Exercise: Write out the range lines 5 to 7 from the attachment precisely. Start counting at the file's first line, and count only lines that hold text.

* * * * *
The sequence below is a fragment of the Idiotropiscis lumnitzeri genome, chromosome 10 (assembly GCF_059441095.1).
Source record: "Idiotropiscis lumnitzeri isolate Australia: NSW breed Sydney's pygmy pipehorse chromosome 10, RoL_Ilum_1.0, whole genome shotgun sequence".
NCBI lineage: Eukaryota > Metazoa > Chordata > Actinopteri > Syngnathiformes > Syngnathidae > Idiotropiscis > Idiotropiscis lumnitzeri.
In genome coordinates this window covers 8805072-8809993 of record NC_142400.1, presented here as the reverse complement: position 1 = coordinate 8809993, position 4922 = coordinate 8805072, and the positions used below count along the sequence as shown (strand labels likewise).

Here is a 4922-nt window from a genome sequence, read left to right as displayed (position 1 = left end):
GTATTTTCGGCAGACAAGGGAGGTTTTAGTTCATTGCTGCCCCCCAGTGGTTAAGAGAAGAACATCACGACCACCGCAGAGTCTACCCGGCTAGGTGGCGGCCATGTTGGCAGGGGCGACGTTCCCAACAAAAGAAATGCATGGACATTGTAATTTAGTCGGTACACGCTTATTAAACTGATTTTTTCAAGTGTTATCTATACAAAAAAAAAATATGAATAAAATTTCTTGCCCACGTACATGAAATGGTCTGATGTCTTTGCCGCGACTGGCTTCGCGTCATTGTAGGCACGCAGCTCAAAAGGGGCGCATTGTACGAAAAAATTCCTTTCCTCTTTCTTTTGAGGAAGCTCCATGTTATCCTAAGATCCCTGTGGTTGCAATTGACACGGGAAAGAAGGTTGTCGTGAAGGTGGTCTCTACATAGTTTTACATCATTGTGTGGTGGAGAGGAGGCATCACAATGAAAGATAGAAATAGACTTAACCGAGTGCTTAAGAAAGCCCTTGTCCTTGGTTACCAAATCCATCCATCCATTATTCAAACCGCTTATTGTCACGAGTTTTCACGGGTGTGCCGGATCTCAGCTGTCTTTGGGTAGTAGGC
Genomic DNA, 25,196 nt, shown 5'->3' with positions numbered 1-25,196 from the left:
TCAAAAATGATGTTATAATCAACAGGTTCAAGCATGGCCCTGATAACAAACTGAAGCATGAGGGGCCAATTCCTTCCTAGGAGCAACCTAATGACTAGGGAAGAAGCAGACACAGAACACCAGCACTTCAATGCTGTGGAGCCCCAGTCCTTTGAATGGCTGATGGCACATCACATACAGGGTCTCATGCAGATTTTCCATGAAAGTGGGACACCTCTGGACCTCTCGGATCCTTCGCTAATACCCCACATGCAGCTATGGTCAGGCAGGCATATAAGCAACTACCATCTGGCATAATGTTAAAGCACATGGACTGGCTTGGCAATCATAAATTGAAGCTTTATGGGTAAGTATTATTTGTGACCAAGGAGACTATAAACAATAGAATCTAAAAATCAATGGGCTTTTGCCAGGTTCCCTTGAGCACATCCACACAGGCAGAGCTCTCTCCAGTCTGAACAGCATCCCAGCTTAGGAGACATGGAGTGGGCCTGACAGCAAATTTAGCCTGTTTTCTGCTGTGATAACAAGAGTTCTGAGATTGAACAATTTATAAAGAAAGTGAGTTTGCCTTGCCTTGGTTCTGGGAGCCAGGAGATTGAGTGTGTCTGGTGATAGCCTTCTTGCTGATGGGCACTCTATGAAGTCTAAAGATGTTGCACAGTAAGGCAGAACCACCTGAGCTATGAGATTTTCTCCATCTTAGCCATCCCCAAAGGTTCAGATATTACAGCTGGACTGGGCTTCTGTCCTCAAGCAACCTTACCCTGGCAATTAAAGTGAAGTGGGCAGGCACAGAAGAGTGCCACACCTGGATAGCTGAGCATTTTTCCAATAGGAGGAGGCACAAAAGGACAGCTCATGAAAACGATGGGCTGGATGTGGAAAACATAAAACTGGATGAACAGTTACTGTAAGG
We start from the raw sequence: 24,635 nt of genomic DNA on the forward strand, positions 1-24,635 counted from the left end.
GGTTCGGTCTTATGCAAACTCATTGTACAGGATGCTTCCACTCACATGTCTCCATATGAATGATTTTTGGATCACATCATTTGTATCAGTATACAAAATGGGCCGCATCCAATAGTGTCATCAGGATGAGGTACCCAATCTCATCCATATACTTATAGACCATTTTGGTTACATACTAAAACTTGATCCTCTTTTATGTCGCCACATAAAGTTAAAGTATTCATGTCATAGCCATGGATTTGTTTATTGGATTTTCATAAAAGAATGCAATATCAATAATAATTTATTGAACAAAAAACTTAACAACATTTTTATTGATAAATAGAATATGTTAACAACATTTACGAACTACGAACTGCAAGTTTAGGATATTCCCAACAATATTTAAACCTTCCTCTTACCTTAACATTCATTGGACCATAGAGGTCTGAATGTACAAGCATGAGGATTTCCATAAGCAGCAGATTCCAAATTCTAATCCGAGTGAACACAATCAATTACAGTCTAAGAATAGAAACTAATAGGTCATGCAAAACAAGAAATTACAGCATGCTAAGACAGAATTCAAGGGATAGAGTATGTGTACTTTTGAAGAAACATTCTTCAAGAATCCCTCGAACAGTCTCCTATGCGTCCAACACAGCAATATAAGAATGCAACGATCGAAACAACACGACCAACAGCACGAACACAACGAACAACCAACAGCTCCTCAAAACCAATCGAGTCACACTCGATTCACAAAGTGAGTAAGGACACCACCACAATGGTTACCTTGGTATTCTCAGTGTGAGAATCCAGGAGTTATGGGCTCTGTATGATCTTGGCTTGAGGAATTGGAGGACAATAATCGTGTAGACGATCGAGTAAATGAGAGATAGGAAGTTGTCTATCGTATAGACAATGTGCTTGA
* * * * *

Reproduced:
Here is a 4922-nt window from a genome sequence, read left to right as displayed (position 1 = left end):
GTATTTTCGGCAGACAAGGGAGGTTTTAGTTCATTGCTGCCCCCCAGTGGTTAAGAGAAGAACATCACGACCACCGCAGAGTCTACCCGGCTAGGTGGCGGCCATGTTGGCAGGGGCGACGTTCCCAACAAAAGAAATGCATGGACATTGTAATTTAGTCGGTACACGCTTATTAAACTGATTTTTTCAAGTGTTATCTATACAAAAAAAAAATATGAATAAAATTTCTTGCCCACGTACATGAAATGGTCTGATGTCTTTGCCGCGACTGGCTTCGCGTCATTGTAGGCACGCAGCTCAAAAGGGGCGCATTGTACGAAAAAATTCCTTTCCTCTTTCTTTTGAGGAAGCTCCATGTTATCCTAAGATCCCTGTGGTTGCAATTGACACGGGAAAGAAGGTTGTCGTGAAGGTGGTCTCTACATAGTTTTACATCATTGTGTGGTGGAGAGGAGGCATCACAATGAAAGATAGAAATAGACTTAACCGAGTGCTTAAGAAAGCCCTTGTCCTTGGTTACCAAATCCATCCATCCATTATTCAAACCGCTTATTGTCACGAGTTTTCACGGGTGTGCCGGATCTCAGCTGTCTTTGGGTAGTAGGC
Genomic DNA, 25,196 nt, shown 5'->3' with positions numbered 1-25,196 from the left: